UPSC vs Civil Service Aspirants: From Fresh Attempts to Removal of CSAT, List of Demands by Candidates
Since the announcement of the results of the UPSC CSE 2023 preliminary examination, a group of aspirants has been engaged in protests, demanding the removal of CSAT from the civil services exam pattern. They have taken their grievances to court, petitioning the central government to address their concerns. Additionally, these students held a press conference to communicate their demands to the media. This is not the first time that civil service aspirants have taken to the streets to voice their concerns. This article will provide an overview of the history of protests led by students against the Union Public Service Commission.
The series of events began on June 28, 2023, when several UPSC aspirants filed a petition in the Delhi High Court challenging the UPSC CSE prelims 2023 and requesting a re-conduction of the examination. A group of 17 aspirants sought the central government's intervention to reconduct both UPSC CSE prelims and general papers 1 and 2. Furthermore, the student association also filed a case in the Central Administrative Tribunal, urging a reduction in the qualifying criteria of CSAT from 33 percent to 23 percent, similar to the reduction implemented in the UPSC-CDS examination of 2019.
In addition to the aforementioned demands, the students highlighted the alleged unfair treatment faced by aspirants from Hindi and vernacular language backgrounds, the need to revise the qualifying criteria for the UPSC-CSE CSAT 2023 exam, compensatory attempts for aspirants affected by the COVID-19 pandemic, and the necessity of an expert committee to evaluate the GS paper for UPSC aspirants. It is worth noting that these concerns have remained largely unchanged over time.
In 2013, students protested against the change in the UPSC syllabus, specifically objecting to the exclusion of foreign languages like Persia and Arabic from the optional list for the UPSC mains examination. The protest garnered support from both students and teachers from leading universities, with several groups considering the modification as an "elitisation of UPSC Syllabus" and demanding a rollback.
Another incident occurred in 2013 when the student body submitted a memorandum to the then UPSC Chairperson, questioning the format of the CSAT examination and alleging that it favored students with a medical, science, or engineering background. They argued that this modification disadvantaged those from arts and humanities backgrounds. Despite opposition to the UPSC decision, some UPSC aspirants disagreed with the protests, stating that the purpose of civil services tests is to identify the best minds capable of leading the country, regardless of their academic backgrounds.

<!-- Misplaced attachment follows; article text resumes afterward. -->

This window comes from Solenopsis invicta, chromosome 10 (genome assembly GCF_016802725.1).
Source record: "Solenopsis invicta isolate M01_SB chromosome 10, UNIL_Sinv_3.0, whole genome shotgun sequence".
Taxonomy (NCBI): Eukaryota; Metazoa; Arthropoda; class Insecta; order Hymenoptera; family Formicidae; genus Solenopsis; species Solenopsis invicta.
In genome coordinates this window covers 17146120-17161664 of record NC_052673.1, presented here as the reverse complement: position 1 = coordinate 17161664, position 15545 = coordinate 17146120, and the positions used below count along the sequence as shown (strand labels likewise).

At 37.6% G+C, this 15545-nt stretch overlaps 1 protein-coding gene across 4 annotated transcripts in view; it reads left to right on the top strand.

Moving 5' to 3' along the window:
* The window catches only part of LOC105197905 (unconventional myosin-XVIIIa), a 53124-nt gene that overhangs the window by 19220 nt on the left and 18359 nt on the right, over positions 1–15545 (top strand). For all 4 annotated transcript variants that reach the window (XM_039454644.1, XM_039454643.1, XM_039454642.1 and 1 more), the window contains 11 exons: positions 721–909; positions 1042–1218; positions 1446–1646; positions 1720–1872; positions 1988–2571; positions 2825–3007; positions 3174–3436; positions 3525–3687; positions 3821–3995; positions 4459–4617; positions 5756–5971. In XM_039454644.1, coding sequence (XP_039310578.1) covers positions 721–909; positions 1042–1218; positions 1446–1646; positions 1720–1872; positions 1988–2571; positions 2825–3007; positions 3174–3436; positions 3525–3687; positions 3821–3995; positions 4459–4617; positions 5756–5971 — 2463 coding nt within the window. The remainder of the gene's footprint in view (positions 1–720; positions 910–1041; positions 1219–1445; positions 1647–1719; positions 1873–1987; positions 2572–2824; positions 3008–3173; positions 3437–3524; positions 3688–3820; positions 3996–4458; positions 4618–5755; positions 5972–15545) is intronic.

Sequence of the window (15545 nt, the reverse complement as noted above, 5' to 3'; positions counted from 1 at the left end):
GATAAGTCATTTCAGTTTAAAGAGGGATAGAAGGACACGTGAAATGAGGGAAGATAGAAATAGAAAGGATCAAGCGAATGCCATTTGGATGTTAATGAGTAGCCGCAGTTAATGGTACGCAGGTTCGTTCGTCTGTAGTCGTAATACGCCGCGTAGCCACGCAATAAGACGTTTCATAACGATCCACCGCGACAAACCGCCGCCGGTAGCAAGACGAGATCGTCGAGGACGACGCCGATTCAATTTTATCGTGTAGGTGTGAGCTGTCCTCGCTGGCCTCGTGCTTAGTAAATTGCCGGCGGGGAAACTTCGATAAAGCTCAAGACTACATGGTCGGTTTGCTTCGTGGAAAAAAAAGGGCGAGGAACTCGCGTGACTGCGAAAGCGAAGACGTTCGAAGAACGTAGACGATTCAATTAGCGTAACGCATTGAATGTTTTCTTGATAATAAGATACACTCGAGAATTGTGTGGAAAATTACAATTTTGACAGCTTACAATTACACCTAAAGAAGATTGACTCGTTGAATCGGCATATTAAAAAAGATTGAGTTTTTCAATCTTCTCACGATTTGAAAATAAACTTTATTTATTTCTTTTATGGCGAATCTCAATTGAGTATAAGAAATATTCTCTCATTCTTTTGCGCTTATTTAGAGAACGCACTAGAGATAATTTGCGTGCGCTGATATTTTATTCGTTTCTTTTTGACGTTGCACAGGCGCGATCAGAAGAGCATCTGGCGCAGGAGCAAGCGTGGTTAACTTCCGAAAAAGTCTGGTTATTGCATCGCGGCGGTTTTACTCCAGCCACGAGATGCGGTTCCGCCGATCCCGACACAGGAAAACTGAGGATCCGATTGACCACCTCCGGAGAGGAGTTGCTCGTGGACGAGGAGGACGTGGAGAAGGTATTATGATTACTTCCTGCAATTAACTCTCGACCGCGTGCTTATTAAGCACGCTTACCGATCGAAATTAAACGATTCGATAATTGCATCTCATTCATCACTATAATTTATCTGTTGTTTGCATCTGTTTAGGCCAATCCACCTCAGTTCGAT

In 2014, numerous UPSC aspirants marched to Jantar Mantar to demand the removal of CSAT from the preliminary examination. The demand still lingers today. The protest gained momentum when the central government announced that English test scores in CSAT would not be included for grading or merit in the UPSC CSE prelims. Protesters occupied North Delhi's Mukherjee Nagar for over 26 days before relocating to Jantar Mantar. Several opposition leaders supported the students' demands. Tensions escalated when students managed to enter the Parliament during the winter session, condemning the Commission's "arbitrary move." Alongside the removal of the CSAT examination, the students demanded three additional attempts and three years of age relaxation due to UPSC changing the examination pattern without giving students sufficient time to prepare. Various slogans, such as "Fight Injustice Against UPSC Civil Service Aspirants," trended on Twitter. Then-Minister of State for Personnel and Training, V. Narayanasamy, remarked, "Around 57 percent of the UPSC syllabus was changed by the decision." However, the Commission did not respond, and the central government seemed helpless in resolving the issue. The concern stems from the fact that UPSC is an autonomous institution, and the government cannot directly dictate its actions.
Many protesting students argue that the changes in the UPSC CSE syllabus have marginalized rural students and non-English speaking candidates. They cite data from the Department of Personnel and Training (DoPT) website, claiming that the number of non-technical aspirants has significantly decreased compared to engineering candidates. According to data shared by previous protesting students, prior to 2011 when CSAT was introduced, the percentage of students with an arts background who passed the civil services examination was roughly equal to those from an engineering background (between 28 and 30 percent). However, the proportion of students with an engineering background increased to 49.7 percent, while the percentage of students with an arts background who qualified for the exam dropped to 15.38 percent in 2011.
The UPSC faced controversy in March 2013 after making significant changes to the format of the main test. The most notable change was to the English language test, which had previously only been intended for qualification purposes. Due to the outcry from both inside and outside of Parliament, the government was compelled to retract its decision. The UPSC subsequently released a new notification stating that English test scores would not be used to determine the merit list.
The demands of UPSC aspirants were again expressed by a group in 2019. Candidates who appeared between 2011 and 2015 believed that they were put at a disadvantage. In 2022, following the COVID-19 pandemic, students asked the UPSC to grant an extra attempt to those affected. Consequently, students staged a protest in Delhi's Rajender Nagar, known as the IAS coaching hub. The aggrieved students argued that SSC (GD) and Agniveer were given an extra attempt, which was not the case for them.